Who Is Edmund S. Phelps?

Edmund S. Phelps is a New Keynesian economist, economics professor, Director of the Center on Capitalism and Society at Columbia University, and winner of the 2006 Nobel Prize in Economic Sciences for his macroeconomic research.

Key Takeaways

  • Edmund Phelps is an American New Keynesian economist and professor at Columbia University.
  • Phelps has done important research in the macroeconomics of employment, inflation, and economic growth and dynamism.
  • He was awarded the 2006 Nobel Prize for his contributions to the macroeconomics of intertemporal tradeoffs.

Life and Career

Born in 1933 in Evanston, Illinois, Phelps earned a PhD from Yale and BA from Amherst College. After his graduate studies, in 1959 Phelps worked briefly at the RAND Corporation, a policy think-tank. During the 1960s, he taught at Yale, MIT, and the University of Pennsylvania, before accepting his position at Columbia in 1971. 

The Nobel Laureate did the bulk of his groundbreaking work in the late 1960s through the late 1970s, with his research appearing in "Money-Wage Dynamics and Labor-Market Equilibrium" (Journal of Political Economy, 1968), Microeconomic Foundations of Employment and Inflation Theory (1970), Inflation Policy and Unemployment Theory (1972), and "Stabilizing Powers of Monetary Policy under Rational Expectations" (Journal of Political Economy, 1977). Not one to sit still, Dr. Phelps is still active in making contributions to the body of macroeconomic research. As recently as 2020, he published Dynamism, a book about how certain values drive innovation and economic vitality.

Phelps was awarded the Nobel Prize in his field for his "analysis of intertemporal tradeoffs in macroeconomic policy," in the words of the Nobel Committee, specifically the tradeoffs between capital accumulation and economic growth and between unemployment and inflation. As with all Nobel Prize winners in Economics, Dr. Phelps was intellectually shaped by many mentors and collaborators over his long career. Some of the greats that he mentions in the biographical section of the official Nobel Prize website are Paul Samuelson, James Tobin, Thomas Schelling, and Edward Prescott, all of whom are also Nobel Prize winners in Economics.

Contributions

Phelps's early macroeconomic research focused on macroeconomic growth theory and employment theory. Later, after about 1990, his research focus shifted to general economic systems and economic dynamism. 

Expectations-Augmented Phillips Curve

One of Phelps's major contributions to economics was the insight he provided on the interaction between inflation and unemployment. In particular, Phelps described how current inflation is reliant on expectations about future inflation as well as unemployment.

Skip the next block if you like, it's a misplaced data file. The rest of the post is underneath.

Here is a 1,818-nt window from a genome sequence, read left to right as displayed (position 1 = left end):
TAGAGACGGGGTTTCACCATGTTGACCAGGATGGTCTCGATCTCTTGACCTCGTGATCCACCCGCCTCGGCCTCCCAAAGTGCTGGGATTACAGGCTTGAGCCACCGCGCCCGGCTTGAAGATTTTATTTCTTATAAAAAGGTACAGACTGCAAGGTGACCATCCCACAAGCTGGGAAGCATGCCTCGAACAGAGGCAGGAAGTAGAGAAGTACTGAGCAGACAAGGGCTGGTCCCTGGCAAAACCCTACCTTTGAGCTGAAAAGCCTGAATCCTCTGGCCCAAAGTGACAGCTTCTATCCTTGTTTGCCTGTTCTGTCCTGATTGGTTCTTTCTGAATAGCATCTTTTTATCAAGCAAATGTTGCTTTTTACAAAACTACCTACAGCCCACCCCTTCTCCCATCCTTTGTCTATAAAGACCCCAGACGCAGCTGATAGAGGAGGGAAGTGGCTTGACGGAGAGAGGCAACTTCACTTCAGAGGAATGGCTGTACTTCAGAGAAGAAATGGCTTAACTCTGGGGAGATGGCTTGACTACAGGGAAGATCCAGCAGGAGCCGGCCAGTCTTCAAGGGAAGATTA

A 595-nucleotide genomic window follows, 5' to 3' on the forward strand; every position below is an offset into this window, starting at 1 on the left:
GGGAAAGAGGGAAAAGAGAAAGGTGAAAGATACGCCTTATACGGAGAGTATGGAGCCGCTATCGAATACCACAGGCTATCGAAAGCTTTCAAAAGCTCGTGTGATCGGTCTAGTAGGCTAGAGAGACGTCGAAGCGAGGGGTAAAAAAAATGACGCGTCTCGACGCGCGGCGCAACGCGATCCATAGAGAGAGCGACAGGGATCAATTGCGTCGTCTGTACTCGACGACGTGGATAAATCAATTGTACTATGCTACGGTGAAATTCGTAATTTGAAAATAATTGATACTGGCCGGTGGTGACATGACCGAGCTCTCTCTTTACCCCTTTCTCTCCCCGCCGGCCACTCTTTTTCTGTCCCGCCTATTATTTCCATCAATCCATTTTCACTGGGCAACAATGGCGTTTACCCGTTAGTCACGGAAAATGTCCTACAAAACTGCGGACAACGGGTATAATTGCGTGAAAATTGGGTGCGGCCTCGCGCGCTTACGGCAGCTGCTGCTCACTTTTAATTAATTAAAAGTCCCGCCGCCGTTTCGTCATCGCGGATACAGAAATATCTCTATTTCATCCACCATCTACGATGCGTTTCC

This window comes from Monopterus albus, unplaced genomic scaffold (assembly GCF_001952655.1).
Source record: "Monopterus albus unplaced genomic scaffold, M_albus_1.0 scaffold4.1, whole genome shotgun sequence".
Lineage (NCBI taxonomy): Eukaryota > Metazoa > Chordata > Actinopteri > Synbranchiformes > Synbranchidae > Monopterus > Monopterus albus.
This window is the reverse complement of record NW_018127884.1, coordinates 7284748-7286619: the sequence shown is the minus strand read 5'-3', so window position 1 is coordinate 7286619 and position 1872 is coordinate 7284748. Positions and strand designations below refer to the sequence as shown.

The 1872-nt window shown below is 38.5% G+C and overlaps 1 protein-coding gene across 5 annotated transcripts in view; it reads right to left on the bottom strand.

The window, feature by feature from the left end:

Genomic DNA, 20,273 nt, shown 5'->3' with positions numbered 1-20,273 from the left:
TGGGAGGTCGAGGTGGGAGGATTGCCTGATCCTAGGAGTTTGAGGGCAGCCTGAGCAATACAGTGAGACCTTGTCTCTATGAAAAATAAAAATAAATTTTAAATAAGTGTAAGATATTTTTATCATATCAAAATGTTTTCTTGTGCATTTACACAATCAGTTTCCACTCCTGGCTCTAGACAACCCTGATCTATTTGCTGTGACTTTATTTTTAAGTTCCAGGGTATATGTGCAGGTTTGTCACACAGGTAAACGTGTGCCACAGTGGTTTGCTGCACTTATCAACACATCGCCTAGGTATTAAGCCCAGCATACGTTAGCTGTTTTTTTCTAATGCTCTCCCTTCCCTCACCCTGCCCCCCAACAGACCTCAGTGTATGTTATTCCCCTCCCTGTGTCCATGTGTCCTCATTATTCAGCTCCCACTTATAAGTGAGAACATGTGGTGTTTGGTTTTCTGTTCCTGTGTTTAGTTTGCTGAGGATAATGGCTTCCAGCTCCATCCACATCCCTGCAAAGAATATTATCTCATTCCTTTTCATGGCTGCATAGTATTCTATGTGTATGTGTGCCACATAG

While previous economists, including Ludwig von Mises and Milton Friedman, had argued that people adapt their inflation expectations to account for the effects of expansionary monetary policy, Phelps is recognized as the first to formally model this phenomenon. Phelps’s model shows how monetary policy can create a short-run tradeoff between inflation and unemployment (a downward-sloping Phillips curve), but in the long run, the Phillips curve is essentially vertical at the natural rate of unemployment. This means that because workers adjust their wage demands based on the observed effect of monetary policy on inflation, in the long run, expansionary monetary policy is not an effective tool to reduce the unemployment rate; it just creates more inflation. 

Capital Formation and Growth

Using the framework of the Solow growth model, Phelps developed what would become known as the golden rule of the intertemporal tradeoff between present and future consumption as it relates to capital investment and growth. Phelps's model formally defines the rate of savings and investment that is necessary to create the maximum level of sustained consumption across successive generations. This is referred to as the golden rule because by saving at this rate—as Phelps paraphrased the Biblical rule—each generation does unto successive generations as they would have previous generations do unto them. 

Economic Dynamism

Following the collapse of the Soviet Union, Phelps became involved in applied research into economic systems and the transformation from a stagnant to a dynamic economy. Phelps argued that economic freedom and individualism—which he defines as entrepreneurialism and autonomy rather than selfishness—are key to achieving a dynamic economy. Phelps believes that this applies not just to former communist economies, but to increasingly rigid Western economies. The key, according to Phelps, is renewed emphasis on a culture that values competition, rewards creativity, and embraces uncertainty.